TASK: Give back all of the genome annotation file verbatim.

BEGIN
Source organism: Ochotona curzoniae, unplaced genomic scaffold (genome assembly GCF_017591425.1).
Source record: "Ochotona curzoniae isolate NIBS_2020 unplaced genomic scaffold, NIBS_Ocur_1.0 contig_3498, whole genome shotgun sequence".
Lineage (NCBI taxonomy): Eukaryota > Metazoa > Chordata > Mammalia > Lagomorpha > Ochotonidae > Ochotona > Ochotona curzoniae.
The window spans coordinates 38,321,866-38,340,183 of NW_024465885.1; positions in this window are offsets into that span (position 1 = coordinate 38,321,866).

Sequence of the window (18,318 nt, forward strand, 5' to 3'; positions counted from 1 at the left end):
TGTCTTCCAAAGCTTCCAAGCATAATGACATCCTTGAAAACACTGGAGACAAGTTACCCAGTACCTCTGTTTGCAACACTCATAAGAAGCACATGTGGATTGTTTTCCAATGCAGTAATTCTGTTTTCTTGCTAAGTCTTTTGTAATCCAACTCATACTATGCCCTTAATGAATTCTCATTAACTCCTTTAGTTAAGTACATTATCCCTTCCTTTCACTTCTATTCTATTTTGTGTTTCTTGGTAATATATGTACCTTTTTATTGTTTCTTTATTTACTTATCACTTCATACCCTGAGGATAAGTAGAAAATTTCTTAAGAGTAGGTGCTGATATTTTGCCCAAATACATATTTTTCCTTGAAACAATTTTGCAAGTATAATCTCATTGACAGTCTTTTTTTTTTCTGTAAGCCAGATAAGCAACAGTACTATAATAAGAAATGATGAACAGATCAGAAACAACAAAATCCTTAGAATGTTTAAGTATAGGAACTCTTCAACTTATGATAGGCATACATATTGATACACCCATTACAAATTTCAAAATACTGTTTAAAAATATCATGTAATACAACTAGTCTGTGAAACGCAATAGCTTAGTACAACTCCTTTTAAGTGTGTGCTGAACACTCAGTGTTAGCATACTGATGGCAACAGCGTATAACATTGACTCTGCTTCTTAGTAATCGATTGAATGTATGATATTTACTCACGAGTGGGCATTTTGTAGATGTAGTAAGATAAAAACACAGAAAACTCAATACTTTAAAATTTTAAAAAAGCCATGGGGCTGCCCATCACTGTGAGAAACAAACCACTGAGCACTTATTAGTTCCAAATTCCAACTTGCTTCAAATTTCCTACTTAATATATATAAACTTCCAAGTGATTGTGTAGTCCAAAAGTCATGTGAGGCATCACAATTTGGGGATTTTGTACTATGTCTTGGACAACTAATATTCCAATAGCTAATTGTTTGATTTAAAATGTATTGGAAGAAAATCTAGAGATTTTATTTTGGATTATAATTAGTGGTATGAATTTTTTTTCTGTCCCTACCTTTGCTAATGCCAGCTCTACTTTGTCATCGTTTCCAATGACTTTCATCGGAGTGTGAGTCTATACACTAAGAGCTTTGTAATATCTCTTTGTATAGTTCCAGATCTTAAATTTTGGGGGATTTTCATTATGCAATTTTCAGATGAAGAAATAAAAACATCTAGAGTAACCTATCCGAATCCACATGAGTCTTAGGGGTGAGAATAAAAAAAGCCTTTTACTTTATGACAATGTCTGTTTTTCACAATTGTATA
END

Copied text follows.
Source organism: Ochotona curzoniae, unplaced genomic scaffold (genome assembly GCF_017591425.1).
Source record: "Ochotona curzoniae isolate NIBS_2020 unplaced genomic scaffold, NIBS_Ocur_1.0 contig_3498, whole genome shotgun sequence".
Lineage (NCBI taxonomy): Eukaryota > Metazoa > Chordata > Mammalia > Lagomorpha > Ochotonidae > Ochotona > Ochotona curzoniae.
The window spans coordinates 38,321,866-38,340,183 of NW_024465885.1; positions in this window are offsets into that span (position 1 = coordinate 38,321,866).

Sequence of the window (18,318 nt, forward strand, 5' to 3'; positions counted from 1 at the left end):
TGTCTTCCAAAGCTTCCAAGCATAATGACATCCTTGAAAACACTGGAGACAAGTTACCCAGTACCTCTGTTTGCAACACTCATAAGAAGCACATGTGGATTGTTTTCCAATGCAGTAATTCTGTTTTCTTGCTAAGTCTTTTGTAATCCAACTCATACTATGCCCTTAATGAATTCTCATTAACTCCTTTAGTTAAGTACATTATCCCTTCCTTTCACTTCTATTCTATTTTGTGTTTCTTGGTAATATATGTACCTTTTTATTGTTTCTTTATTTACTTATCACTTCATACCCTGAGGATAAGTAGAAAATTTCTTAAGAGTAGGTGCTGATATTTTGCCCAAATACATATTTTTCCTTGAAACAATTTTGCAAGTATAATCTCATTGACAGTCTTTTTTTTTTCTGTAAGCCAGATAAGCAACAGTACTATAATAAGAAATGATGAACAGATCAGAAACAACAAAATCCTTAGAATGTTTAAGTATAGGAACTCTTCAACTTATGATAGGCATACATATTGATACACCCATTACAAATTTCAAAATACTGTTTAAAAATATCATGTAATACAACTAGTCTGTGAAACGCAATAGCTTAGTACAACTCCTTTTAAGTGTGTGCTGAACACTCAGTGTTAGCATACTGATGGCAACAGCGTATAACATTGACTCTGCTTCTTAGTAATCGATTGAATGTATGATATTTACTCACGAGTGGGCATTTTGTAGATGTAGTAAGATAAAAACACAGAAAACTCAATACTTTAAAATTTTAAAAAAGCCATGGGGCTGCCCATCACTGTGAGAAACAAACCACTGAGCACTTATTAGTTCCAAATTCCAACTTGCTTCAAATTTCCTACTTAATATATATAAACTTCCAAGTGATTGTGTAGTCCAAAAGTCATGTGAGGCATCACAATTTGGGGATTTTGTACTATGTCTTGGACAACTAATATTCCAATAGCTAATTGTTTGATTTAAAATGTATTGGAAGAAAATCTAGAGATTTTATTTTGGATTATAATTAGTGGTATGAATTTTTTTTCTGTCCCTACCTTTGCTAATGCCAGCTCTACTTTGTCATCGTTTCCAATGACTTTCATCGGAGTGTGAGTCTATACACTAAGAGCTTTGTAATATCTCTTTGTATAGTTCCAGATCTTAAATTTTGGGGGATTTTCATTATGCAATTTTCAGATGAAGAAATAAAAACATCTAGAGTAACCTATCCGAATCCACATGAGTCTTAGGGGTGAGAATAAAAAAAGCCTTTTACTTTATGACAATGTCTGTTTTTCACAATTGTATA